US 4305767 A
Gummed labels having outlines corresponding to top and bottom views of integrated circuit packages include numbered lead locations as seen from both the top and bottom of a particular integrated circuit package. A simplified schematic diagram located on the portion of a label corresponding to the integrated circuit package body indicates connection of an integrated circuit to the respective leads. Part numbers and brief descriptions and commercial integrated circuits are printed on the labels. A plurality of unused labels are removably attached to a backing sheet, and are peeled off and placed on a working sheet to enable an engineer or technician to easily make diagrams or printed circuit board layouts without having to refer to a manufacturer's catalog.
1. A method of making a schematic block diagram of an electronic system including a plurality of integrated circuits, said method comprising the steps of:
a. removing a plurality of gummed labels from a backing sheet, said gummed labels each having an upper surface, said upper surface having a plurality of numbered lead tab areas thereof, said lead tab areas being numbered in respective sequences in accordance with the sequences of leads as viewed from the bottom sides of each of a plurality of respective integrated circuit packages;
b. attaching said gummed labels to a sheet on which the schematic block diagram is to be made; and
c. drawing a plurality of lines connecting predetermined ones of said lead tab areas on said sheet, said lines representing electrical conductors of the electronic system.
2. The method of claim 1 wherein said lines are sufficiently dark and of sufficient width to clearly produce corresponding lines of a printed circuit board made using film in a camera photographing said schematic block diagram.
3. The method of claim 2 further including superimposing a plurality of masking labels on said integrated circuit lead labels, respectively, each of said masking labels including a plurality of darkened lead tab areas which cover said numbered lead tab areas of said respective integrated circuit lead labels, said masking labels each also having a blank area which covers the schematic information on said respective integrated circuit lead labels.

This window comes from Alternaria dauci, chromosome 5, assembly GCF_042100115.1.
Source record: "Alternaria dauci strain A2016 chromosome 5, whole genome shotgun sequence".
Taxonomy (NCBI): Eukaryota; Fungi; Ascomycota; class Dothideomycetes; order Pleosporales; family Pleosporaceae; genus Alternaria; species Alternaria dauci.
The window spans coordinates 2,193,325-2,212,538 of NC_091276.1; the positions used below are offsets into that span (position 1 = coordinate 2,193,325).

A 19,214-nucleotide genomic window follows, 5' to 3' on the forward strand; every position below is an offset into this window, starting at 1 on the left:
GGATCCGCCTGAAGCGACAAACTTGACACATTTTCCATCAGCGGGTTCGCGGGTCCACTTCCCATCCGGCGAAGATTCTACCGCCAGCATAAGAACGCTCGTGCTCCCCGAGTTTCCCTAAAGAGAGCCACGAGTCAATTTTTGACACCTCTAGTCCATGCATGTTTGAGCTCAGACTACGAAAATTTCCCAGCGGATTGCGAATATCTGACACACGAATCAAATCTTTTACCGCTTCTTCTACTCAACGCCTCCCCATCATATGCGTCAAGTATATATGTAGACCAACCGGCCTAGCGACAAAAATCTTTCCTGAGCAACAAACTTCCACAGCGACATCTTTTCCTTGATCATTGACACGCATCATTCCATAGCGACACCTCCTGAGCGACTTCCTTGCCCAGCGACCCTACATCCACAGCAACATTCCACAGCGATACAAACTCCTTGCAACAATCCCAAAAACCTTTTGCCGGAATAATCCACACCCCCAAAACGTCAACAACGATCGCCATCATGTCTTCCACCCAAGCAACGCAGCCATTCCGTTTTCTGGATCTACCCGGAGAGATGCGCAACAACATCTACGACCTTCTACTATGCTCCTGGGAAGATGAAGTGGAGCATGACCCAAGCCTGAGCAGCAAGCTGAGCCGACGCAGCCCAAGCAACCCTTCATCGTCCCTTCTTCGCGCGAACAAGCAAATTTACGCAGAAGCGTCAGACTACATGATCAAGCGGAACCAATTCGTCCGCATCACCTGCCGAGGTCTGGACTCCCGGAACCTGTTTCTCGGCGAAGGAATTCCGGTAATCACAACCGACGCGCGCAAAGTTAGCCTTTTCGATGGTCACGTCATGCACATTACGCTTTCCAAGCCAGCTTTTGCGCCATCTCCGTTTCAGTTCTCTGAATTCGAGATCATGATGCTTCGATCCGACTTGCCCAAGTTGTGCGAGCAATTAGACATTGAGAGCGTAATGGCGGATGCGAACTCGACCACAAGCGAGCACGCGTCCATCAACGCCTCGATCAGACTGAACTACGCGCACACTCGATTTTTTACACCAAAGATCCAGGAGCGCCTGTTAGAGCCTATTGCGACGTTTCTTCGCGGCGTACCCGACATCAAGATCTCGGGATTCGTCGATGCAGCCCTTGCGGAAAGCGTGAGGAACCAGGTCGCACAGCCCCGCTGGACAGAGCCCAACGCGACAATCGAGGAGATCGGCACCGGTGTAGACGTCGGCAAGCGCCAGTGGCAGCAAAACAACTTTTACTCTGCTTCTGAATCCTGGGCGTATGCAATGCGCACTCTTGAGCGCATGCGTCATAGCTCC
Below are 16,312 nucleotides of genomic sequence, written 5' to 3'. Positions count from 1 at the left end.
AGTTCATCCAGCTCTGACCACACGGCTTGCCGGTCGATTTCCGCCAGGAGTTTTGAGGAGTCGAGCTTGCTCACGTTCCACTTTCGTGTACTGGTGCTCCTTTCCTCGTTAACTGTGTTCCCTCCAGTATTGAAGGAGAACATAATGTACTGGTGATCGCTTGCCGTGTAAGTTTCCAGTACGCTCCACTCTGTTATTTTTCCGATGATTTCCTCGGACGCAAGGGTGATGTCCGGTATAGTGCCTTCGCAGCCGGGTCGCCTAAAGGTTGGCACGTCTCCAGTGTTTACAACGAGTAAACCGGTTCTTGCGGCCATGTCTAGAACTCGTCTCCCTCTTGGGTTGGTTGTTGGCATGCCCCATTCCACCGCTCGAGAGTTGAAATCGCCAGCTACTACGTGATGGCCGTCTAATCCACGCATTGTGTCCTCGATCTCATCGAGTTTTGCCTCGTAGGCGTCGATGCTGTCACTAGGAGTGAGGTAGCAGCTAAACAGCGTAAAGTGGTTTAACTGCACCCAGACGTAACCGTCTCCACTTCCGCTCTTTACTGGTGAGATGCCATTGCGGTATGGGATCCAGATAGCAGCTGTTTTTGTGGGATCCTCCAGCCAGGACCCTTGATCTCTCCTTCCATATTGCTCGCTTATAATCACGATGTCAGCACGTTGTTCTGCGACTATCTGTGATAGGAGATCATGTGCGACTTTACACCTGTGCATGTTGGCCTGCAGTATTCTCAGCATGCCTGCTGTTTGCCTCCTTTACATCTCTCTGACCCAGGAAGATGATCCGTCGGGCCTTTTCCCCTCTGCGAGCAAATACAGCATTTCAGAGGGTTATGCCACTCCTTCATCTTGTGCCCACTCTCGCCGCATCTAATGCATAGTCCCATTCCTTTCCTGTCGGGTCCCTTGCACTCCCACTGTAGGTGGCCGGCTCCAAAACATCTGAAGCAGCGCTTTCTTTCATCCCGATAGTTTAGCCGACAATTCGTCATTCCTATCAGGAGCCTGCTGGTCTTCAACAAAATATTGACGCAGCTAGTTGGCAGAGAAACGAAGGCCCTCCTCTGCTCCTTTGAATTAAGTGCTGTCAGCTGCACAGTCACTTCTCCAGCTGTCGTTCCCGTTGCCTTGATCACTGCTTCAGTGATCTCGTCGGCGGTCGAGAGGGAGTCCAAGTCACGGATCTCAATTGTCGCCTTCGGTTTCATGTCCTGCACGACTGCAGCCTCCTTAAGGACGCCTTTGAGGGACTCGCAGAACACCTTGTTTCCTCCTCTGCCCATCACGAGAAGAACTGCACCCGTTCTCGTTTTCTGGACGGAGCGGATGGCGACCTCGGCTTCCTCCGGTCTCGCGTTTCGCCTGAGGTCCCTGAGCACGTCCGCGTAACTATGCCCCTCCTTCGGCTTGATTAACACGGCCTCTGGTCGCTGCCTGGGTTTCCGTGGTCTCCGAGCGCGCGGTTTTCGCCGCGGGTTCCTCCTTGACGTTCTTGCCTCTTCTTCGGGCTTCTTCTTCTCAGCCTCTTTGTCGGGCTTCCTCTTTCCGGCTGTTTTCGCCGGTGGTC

4. The method of claim 3 further including photographing said schematic block diagram to make a film negative for use in manufacturing a printed circuit board for said electronic circuit.
This is a division of application Ser. No. 018,148, filed Mar. 7, 1979 now U.S. Pat. No. 4,144,115.
1. Field of the Invention
The invention relates to label assemblies and methods of using labels, and more particularly, to labels indicating top view or bottom view lead locations for integrated circuit packages and methods of utilizing such label assemblies to enable one to conveniently create electronic system schematic drawings and corresponding printed circuit boards.
2. Description of the Prior Art
Integrated circuits are now widely utilized in electronic systems to perform a wide variety of linear and digital circuit functions. Integrated circuits are commonly housed in dual-in-line packages (DIP) having from a few to a large number of lead connectors aligned along opposed edges of the dual-in-line packages. An electronic system is ordinarily implemented by mounting a number of integrated circuits on printed circuit boards. In order to design an electronic system using integrated circuit packages, an engineer may prepare a system block diagram by means of blocks which represent the various integrated circuit components of the electronic system and by means of interconnecting lines which represent various conductors which connect the various leads of the integrated circuits to provide an operable system. The electronic system is usually initially built in the form of a prototype system wherein sockets having line pins (referred to as "wire-wrap" pins) extending from the bottoms of the sockets are mounted on a card or chassis; conductors are "wire-wrapped" to such pins by means of "wire-wrap" tools which are well known in the art. After all of the necessary interconnecting conductors are wire-wrapped to the proper pins, the various integrated circuits are then inserted into their corresponsing sockets to test the operation of the prototype and make modifications thereto if necessary.